|Proceeds of Crime Bill
Mr. Mark Field (Cities of London and Westminster): I endorse the comments of my hon. Friend the Member for Beaconsfield (Mr. Grieve). I also wish to register my concern regarding the qualifications of the person who is appointed as director. The Bill is lengthy, and it will arouse worries about the agency's powers among many people who work in the City of London. The recent events involving Railtrack have revealed that the Secretary of State for Transport, Local Government and the Regions does not fully understand the practices of the City of London. Apparently, it takes seven or eight days to prepare a 71-page documentbut I have spent most of my career in the City of London, and anyone who has worked there knows that a 71-page document can be turned around within a matter of hours, especially when one is dealing with the global financial world.
I do not expect clause 1 to contain a determination of what professional qualifications the director should have, but we must ensure that that person has credibility with regard to the financial markets, and an understanding of current practices in the City of London. Given the real and extensive regulatory burdens on financial institutions, law firms and accountants, we need someone who will have credibility and an understanding of current day-to-day practices in the City of London. My concern mirrors concerns that the Opposition have expressed about other regulators, and it is all the more important to ensure that someone of genuine calibre and weight is appointed to this position. What thoughts does the Minister have about the absolute minimum professional qualifications that would be expected of someone who took on such a role?
Mr. Ainsworth: I appreciate the comments of the hon. Member for Beaconsfield. As we progress through the Bill, we shall consider the issues that he raised in more detail.
I have a dilemma on this subject, because the hon. Member for Beaconsfield is worried that the director will be subject to political control and will not have a free hand, while the hon. Member for Spelthorne (Mr. Wilshire) questions whether the director should have a totally free hand in relation to those whom he appoints. We are trying to achieve total operational freedom for the director in pursuing cases, and it would be wholly wrong if the Home Secretary had the capacity to interfere in that process. The director is not a law enforcement agency but a person who is appointed to pursue the proceeds of crime. Important differences therefore exist between this agency and a law enforcement agency.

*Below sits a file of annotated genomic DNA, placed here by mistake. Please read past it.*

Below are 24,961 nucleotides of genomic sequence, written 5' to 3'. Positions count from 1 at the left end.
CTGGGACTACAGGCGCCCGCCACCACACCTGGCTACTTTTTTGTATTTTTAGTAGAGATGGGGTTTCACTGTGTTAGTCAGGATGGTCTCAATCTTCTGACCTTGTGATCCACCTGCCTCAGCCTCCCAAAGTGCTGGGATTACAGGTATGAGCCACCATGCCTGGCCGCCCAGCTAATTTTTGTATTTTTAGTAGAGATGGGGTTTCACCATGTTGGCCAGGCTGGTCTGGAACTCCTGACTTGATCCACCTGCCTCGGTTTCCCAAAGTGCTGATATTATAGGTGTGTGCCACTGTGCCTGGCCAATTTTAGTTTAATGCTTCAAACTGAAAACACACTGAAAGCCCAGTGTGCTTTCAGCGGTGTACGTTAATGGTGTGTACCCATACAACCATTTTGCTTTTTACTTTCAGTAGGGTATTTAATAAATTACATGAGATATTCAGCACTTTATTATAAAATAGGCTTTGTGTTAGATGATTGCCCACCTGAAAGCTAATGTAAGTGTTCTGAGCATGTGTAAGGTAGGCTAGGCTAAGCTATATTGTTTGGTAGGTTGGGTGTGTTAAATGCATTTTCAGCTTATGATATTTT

Mr. Wilshire rose
The Chairman: Order. Before the hon. Gentleman speaks, I remind the Committee that although hon. Gentlemen may remove their jackets, they should ask permission before doing so. Hon. Ladies do not need to ask.
Mr. Wilshire: On my own behalf, and on behalf of one or two of my colleagues, I grovel, Mr. McWilliam. I consider myself told off; I shall leave my colleagues to say how they consider themselves in due course.
I cannot have been making myself clear, as the Minister appears to think that I was saying that there should be a restriction as to whom the director appoints. I was not saying that. I suspect that some people will be appointed or engaged to provide services who should not have the powers that the independent director will have. I do not want to limit what the director does, only how far down the line such powers extend.
Mr. Ainsworth: I am glad to have that clarification. The hon. Gentleman is making many of the same points made by the hon. Member for Cities of London and Westminster (Mr. Field) about the appropriateness of the chosen director and his credibility with various institutions, and about the staff. Clearly, it is important to have an appropriate person who has the capacity to command respect, and the skill and ability to run the agency. The people appointed will be drawn in from many areas. In the early days of the agency, it will be necessary to second people from other agencies to provide those skills. Over a period of time, a core of capacity will be built up within the agency, and, I hope, a high degree of credibility, which will enable it to do exactly what we ask of it.
I can tell my hon. Friend the Member for Glasgow, Pollok (Mr. Davidson) that there have been discussions with the Scottish Executive about the moneys that will need to be made available for the functions that will not be carried out directly by the agency in Scotland. There is not too much room for disagreement on that, and as we progress, I shall try to make sure that he is made aware of exactly what those arrangements are. The agency has the power for taxation in relation to its role under part 6 in Scotland, and an appropriate interface is necessary. I hope that my hon. Friend will find that the note that I have passed around will explain how that interface will operate with regard to how and when the director uses his powers under part 6
The Chairman: Order. The hon. Gentleman should address the Chair.
Mr. Ainsworth: Sorry, Mr. McWilliam.
I hope that that explains how and when the director will use his powers under part 6, and how he will make sure that there is a proper interface with the Scottish authorities before he does so. The Bill also includes provision for enforcements made in England to be enacted in Scotland and vice versa. It will therefore be possible for the many millions of rogues of English extraction to be chased into Scotland and properly pursued if appropriate, and the reverse will also be possible. I am sure that my hon. Friend will be comforted by that thought.
Question put and agreed to.
Clause 1 ordered to stand part of the Bill.
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